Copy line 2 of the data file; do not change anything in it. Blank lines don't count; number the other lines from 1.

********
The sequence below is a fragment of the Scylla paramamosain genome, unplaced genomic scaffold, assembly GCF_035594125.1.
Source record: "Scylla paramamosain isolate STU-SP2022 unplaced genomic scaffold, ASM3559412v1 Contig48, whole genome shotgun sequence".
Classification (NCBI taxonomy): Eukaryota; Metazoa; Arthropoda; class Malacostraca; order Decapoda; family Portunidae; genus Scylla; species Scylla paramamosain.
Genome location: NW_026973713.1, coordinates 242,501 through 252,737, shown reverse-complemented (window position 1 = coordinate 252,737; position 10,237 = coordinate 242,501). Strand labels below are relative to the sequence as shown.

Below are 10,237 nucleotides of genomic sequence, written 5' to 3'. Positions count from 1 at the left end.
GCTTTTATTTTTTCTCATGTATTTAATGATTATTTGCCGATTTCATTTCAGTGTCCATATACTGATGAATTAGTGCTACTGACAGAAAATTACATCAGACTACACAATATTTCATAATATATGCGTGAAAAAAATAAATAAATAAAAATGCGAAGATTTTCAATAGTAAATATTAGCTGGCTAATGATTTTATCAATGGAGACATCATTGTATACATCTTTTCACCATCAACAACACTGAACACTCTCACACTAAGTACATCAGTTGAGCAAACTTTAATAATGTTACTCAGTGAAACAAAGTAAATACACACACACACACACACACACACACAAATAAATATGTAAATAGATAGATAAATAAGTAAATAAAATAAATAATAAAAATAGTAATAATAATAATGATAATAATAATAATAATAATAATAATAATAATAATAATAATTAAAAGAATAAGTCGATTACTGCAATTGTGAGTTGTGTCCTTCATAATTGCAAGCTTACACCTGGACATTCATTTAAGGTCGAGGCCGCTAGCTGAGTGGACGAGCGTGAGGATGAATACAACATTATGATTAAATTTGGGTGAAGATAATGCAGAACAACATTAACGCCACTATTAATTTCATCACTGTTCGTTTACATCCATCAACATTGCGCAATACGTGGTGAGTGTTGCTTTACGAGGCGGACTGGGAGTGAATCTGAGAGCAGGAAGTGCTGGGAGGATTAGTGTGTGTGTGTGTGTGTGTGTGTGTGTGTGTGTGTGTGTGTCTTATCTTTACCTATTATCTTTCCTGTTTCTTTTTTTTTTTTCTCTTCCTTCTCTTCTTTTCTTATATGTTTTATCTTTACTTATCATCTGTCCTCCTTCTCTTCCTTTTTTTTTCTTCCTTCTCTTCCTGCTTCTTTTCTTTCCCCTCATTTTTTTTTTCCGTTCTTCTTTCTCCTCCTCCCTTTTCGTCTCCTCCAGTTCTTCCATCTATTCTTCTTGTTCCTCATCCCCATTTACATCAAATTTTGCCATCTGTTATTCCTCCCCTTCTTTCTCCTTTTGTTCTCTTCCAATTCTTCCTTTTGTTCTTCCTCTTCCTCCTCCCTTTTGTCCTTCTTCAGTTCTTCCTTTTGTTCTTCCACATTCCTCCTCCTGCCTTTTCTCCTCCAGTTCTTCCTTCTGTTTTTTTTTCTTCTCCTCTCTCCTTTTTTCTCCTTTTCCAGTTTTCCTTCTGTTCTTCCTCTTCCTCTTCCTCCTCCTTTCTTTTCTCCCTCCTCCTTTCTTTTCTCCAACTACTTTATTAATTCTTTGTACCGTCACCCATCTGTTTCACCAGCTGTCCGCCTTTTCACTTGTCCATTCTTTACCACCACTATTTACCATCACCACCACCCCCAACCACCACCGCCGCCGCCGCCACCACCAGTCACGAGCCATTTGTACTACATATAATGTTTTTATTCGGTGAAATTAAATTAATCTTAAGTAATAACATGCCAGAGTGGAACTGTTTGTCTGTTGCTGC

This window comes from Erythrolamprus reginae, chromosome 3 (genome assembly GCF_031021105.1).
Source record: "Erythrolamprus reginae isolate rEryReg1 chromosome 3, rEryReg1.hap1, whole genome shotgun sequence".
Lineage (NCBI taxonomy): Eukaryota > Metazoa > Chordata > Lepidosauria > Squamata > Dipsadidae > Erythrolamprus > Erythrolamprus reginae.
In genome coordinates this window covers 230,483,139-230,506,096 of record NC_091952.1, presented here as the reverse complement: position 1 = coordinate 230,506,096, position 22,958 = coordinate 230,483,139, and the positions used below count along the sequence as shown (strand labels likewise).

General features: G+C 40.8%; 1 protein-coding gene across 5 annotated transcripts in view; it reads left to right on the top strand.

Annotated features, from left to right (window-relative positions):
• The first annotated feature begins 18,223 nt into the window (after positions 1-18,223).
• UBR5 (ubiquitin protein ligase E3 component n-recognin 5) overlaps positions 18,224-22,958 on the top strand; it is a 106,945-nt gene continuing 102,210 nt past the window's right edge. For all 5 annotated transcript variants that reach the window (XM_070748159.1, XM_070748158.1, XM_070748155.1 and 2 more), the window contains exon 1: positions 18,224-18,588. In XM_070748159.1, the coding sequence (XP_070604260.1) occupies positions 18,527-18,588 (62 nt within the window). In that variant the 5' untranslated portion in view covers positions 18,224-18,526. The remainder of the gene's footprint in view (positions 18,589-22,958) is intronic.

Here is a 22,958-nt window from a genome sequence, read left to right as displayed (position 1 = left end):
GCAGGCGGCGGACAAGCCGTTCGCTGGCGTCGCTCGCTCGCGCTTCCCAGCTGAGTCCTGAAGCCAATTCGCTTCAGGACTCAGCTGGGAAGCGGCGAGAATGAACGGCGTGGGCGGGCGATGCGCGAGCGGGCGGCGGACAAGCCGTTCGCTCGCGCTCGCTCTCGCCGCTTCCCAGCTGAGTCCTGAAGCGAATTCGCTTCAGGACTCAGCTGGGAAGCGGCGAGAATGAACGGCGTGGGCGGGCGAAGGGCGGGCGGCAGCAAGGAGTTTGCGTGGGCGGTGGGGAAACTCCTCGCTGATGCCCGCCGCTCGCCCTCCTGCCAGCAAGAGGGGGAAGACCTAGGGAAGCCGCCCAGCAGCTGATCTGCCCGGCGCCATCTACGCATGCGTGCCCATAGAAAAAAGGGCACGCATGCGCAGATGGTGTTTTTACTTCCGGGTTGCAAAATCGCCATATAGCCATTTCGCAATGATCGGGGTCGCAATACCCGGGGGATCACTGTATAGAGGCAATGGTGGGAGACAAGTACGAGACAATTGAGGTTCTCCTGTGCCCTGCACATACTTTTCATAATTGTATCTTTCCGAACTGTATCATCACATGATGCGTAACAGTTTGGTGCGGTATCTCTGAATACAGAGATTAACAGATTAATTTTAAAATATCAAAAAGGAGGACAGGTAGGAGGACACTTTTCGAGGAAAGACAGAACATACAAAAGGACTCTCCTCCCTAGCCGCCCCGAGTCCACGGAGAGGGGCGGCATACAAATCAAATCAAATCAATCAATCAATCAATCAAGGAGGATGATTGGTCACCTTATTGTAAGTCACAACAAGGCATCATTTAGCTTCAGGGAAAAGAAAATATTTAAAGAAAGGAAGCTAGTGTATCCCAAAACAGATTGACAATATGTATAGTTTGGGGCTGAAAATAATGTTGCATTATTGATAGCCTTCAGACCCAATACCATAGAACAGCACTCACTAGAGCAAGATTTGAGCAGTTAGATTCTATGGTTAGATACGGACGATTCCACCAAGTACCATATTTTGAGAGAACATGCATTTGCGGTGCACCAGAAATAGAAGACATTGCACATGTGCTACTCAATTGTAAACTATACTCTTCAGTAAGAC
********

Source record: "Scylla paramamosain isolate STU-SP2022 unplaced genomic scaffold, ASM3559412v1 Contig48, whole genome shotgun sequence".